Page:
Do the directions your characters take ever surprise you, or are they completely under your control?
A little of both. I outline, but I try to make sure the plot grows out of the characters' actions. Part of the planning is throwing things at them and seeing how they'll react. I know them pretty well by this time and can usually tell what they're going to do in a given situation. I'm more usually more surprised by the things they say. I think my characters are much wittier than I am.
Kitty and The Silver Bullet, is the fourth novel in the Kitty series, how many more novels do you plan to write for this series?
I don't know. I have a lot of ideas. At least three more books are on the way, and as long as I keep getting ideas and people keep reading them, I'll keep writing them.
Which authors have had the most influence on your own writing style?
Ray Bradbury and Robin McKinley are early influences. Bradbury, for his use of language and for teaching me how important individual words can be. A whole book rests on word choices. McKinley writes amazing characters. Very down to earth, flawed, human, likeable characters. I have found myself drawn to those traits when writing my own characters.
If you could pick between huge commercial success or artistic respect and critical acclaim which would you choose?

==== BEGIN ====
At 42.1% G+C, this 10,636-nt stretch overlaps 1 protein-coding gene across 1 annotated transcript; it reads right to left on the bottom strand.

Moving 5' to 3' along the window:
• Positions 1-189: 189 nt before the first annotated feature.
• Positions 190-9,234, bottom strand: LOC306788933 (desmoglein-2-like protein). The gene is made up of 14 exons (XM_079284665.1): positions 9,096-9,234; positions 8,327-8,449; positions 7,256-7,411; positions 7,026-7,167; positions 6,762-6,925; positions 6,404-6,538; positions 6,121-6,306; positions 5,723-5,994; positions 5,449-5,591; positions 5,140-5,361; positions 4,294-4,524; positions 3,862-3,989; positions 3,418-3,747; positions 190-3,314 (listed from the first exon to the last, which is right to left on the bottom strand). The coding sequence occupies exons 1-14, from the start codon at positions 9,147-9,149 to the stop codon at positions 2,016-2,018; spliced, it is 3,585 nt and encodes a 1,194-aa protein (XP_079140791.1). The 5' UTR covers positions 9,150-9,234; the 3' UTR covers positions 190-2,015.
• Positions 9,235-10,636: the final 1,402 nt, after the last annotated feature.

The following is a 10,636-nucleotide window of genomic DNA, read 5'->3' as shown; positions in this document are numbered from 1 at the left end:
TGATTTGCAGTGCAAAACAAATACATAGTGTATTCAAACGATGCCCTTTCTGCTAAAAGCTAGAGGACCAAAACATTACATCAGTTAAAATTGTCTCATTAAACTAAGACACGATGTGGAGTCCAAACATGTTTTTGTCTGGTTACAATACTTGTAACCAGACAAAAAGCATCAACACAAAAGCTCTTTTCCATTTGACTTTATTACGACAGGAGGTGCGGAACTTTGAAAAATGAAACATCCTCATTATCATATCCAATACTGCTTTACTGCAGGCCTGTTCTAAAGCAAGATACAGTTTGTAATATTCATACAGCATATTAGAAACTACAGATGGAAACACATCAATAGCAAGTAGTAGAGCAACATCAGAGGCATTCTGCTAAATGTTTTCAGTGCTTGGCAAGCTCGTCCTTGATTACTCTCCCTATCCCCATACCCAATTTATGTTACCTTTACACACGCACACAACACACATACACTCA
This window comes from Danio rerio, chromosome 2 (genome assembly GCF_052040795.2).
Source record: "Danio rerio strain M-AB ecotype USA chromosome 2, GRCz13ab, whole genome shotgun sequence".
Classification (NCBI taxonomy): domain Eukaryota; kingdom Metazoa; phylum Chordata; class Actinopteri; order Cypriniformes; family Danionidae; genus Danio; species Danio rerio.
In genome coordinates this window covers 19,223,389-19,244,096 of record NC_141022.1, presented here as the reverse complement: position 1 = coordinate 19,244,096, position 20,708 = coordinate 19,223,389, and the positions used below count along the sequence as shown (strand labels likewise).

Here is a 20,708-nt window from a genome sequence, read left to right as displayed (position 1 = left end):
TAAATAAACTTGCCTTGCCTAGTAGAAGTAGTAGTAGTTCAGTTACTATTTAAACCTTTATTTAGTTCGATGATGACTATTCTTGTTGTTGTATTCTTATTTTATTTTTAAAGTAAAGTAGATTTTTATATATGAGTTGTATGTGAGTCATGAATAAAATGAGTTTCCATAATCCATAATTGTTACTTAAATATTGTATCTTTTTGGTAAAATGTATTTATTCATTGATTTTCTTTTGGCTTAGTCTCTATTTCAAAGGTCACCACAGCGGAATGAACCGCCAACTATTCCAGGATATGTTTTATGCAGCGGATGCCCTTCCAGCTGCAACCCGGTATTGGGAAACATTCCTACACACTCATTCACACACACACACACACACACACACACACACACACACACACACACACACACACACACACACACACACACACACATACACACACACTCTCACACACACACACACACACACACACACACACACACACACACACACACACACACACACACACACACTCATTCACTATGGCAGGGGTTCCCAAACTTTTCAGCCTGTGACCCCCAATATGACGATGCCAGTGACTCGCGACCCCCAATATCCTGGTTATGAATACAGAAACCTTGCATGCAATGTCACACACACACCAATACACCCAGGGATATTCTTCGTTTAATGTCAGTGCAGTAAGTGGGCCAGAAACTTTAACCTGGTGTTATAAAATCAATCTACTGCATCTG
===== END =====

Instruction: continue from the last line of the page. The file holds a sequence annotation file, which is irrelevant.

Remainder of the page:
I've been asked this before, believe it or not. I like to think the two are not mutually exclusive. We'll see what the future holds. But I do have a mortgage to think about.
You write stories both in the fantasy and science fiction genres, which is your favourite genre?
I'm one of those people who feels they're two sides of the same coin. They're both about big stories, big ideas, the big "wow" factor and sense of wonder. I seem to be a little better at fantasy, but I'm very proud of some of the science fiction stories I've done. I'm also very fond of writing stories that are clearly both. I wrote a "fairy in space" story once that baffled everyone.
Would you ever consider writing for a different genre?
I don't think about genre much when I'm writing. I just write the story, then figure out where it best fits. I'm always trying new things, so I don't consider anything off limits.
Do you have any tips for aspiring speculative fiction authors?
Just the usual. Write. Finish what you write. Send it out. Write the next thing, and work on getting better. Challenge yourself. And one more, that may be obvious or it may not be: read. Read lots. Read outside your genre. Read non fiction.
Who is your favourite fictional vampire character?
Paul Reubens' character in the original Buffy the Vampire Slayer film. Or Drusilla in the TV series. Any vampire that sticks it to the stereotypes.
What's next for you?
Many, many things. I've got three more Kitty books under contract. I'm working on the new Wild Cards series, edited by George R. R. Martin. I've got several short stories due out in anthologies over the next couple of years. Onward and upward!
Vampire or werewolf - if you had to choose, which would you be?
Werewolf, I think. They feel less limited to me. More down to earth. I'm not so enthralled by the whole blood thing.
A big "thank-you" to Carrie Vaughn for taking part in the author interview. To find out more about Kitty Norville and Carrie's other work visit Carrie's website.
30th January 2008